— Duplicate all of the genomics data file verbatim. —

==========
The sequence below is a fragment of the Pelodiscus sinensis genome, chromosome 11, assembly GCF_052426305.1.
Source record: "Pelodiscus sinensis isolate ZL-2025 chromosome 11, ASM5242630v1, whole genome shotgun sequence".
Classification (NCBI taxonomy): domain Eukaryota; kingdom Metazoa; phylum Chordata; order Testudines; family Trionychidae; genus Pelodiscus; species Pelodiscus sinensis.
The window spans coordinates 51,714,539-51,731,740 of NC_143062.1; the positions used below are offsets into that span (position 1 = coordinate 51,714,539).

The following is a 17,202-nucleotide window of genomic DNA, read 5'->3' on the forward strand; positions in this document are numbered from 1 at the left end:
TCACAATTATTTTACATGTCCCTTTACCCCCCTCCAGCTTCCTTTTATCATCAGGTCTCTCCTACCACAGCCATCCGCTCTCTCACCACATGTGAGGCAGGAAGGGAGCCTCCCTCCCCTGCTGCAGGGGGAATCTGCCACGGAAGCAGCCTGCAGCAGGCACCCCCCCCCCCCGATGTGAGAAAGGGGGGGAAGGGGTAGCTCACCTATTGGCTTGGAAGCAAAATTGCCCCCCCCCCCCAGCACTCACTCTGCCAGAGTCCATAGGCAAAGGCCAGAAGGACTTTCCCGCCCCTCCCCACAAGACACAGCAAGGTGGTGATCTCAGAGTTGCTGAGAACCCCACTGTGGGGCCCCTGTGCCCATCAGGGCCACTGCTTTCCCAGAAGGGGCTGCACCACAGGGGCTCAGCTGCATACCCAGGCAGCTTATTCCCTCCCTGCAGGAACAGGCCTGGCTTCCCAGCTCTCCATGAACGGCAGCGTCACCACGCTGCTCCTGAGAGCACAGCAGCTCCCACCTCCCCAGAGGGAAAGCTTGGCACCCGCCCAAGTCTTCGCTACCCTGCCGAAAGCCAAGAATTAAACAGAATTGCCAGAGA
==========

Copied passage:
The sequence below is a fragment of the Pelodiscus sinensis genome, chromosome 11, assembly GCF_052426305.1.
Source record: "Pelodiscus sinensis isolate ZL-2025 chromosome 11, ASM5242630v1, whole genome shotgun sequence".
Classification (NCBI taxonomy): domain Eukaryota; kingdom Metazoa; phylum Chordata; order Testudines; family Trionychidae; genus Pelodiscus; species Pelodiscus sinensis.
The window spans coordinates 51,714,539-51,731,740 of NC_143062.1; the positions used below are offsets into that span (position 1 = coordinate 51,714,539).

The following is a 17,202-nucleotide window of genomic DNA, read 5'->3' on the forward strand; positions in this document are numbered from 1 at the left end:
TCACAATTATTTTACATGTCCCTTTACCCCCCTCCAGCTTCCTTTTATCATCAGGTCTCTCCTACCACAGCCATCCGCTCTCTCACCACATGTGAGGCAGGAAGGGAGCCTCCCTCCCCTGCTGCAGGGGGAATCTGCCACGGAAGCAGCCTGCAGCAGGCACCCCCCCCCCCCGATGTGAGAAAGGGGGGGAAGGGGTAGCTCACCTATTGGCTTGGAAGCAAAATTGCCCCCCCCCCCCAGCACTCACTCTGCCAGAGTCCATAGGCAAAGGCCAGAAGGACTTTCCCGCCCCTCCCCACAAGACACAGCAAGGTGGTGATCTCAGAGTTGCTGAGAACCCCACTGTGGGGCCCCTGTGCCCATCAGGGCCACTGCTTTCCCAGAAGGGGCTGCACCACAGGGGCTCAGCTGCATACCCAGGCAGCTTATTCCCTCCCTGCAGGAACAGGCCTGGCTTCCCAGCTCTCCATGAACGGCAGCGTCACCACGCTGCTCCTGAGAGCACAGCAGCTCCCACCTCCCCAGAGGGAAAGCTTGGCACCCGCCCAAGTCTTCGCTACCCTGCCGAAAGCCAAGAATTAAACAGAATTGCCAGAGA